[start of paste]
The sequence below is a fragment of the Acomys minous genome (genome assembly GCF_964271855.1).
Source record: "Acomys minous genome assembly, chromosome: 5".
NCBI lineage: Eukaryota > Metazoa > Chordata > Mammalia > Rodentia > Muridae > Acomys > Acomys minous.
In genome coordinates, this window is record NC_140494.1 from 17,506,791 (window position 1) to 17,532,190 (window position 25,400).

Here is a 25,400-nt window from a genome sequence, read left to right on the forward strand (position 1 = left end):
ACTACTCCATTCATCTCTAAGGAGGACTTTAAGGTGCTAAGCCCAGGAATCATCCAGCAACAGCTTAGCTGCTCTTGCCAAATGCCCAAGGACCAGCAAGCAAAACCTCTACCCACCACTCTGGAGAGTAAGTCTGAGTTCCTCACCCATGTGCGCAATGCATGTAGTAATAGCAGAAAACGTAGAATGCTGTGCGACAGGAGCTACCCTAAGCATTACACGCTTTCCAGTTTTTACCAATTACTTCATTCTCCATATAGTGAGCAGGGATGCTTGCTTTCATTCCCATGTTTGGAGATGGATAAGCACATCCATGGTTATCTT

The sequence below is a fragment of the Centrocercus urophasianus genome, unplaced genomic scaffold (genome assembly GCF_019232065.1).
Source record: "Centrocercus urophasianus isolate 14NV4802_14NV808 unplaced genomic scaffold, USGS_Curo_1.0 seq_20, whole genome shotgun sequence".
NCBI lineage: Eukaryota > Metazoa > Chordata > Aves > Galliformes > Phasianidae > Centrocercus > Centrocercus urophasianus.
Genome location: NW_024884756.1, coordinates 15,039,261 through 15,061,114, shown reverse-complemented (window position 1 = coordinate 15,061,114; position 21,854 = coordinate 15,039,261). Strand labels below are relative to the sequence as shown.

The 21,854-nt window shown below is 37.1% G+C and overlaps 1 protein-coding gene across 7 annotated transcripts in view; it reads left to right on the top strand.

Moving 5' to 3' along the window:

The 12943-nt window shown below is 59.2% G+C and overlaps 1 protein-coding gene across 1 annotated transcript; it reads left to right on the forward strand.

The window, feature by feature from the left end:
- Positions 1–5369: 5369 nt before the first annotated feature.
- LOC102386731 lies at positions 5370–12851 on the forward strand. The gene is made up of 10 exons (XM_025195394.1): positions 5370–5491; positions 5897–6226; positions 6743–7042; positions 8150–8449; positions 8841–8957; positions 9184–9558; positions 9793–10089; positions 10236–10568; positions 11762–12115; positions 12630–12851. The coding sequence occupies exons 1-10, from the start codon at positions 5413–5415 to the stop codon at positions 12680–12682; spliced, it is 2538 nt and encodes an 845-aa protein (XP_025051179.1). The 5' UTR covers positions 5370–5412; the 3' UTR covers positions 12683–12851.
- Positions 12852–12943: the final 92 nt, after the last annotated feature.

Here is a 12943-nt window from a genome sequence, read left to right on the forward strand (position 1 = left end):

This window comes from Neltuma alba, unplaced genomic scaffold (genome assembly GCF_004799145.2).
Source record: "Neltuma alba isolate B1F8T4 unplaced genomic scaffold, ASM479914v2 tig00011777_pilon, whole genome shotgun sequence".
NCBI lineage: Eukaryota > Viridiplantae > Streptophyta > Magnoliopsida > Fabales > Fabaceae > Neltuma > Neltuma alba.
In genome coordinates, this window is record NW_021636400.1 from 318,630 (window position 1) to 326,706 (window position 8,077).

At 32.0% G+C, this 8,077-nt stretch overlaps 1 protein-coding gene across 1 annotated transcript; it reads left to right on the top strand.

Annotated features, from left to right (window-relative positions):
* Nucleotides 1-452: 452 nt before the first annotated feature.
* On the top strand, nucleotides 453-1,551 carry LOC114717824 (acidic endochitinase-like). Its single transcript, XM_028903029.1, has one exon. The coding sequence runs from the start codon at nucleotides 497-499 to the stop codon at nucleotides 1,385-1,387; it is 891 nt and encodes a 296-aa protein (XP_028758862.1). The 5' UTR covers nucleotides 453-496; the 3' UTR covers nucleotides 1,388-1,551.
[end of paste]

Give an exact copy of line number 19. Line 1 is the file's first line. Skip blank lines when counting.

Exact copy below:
This window comes from Neltuma alba, unplaced genomic scaffold (genome assembly GCF_004799145.2).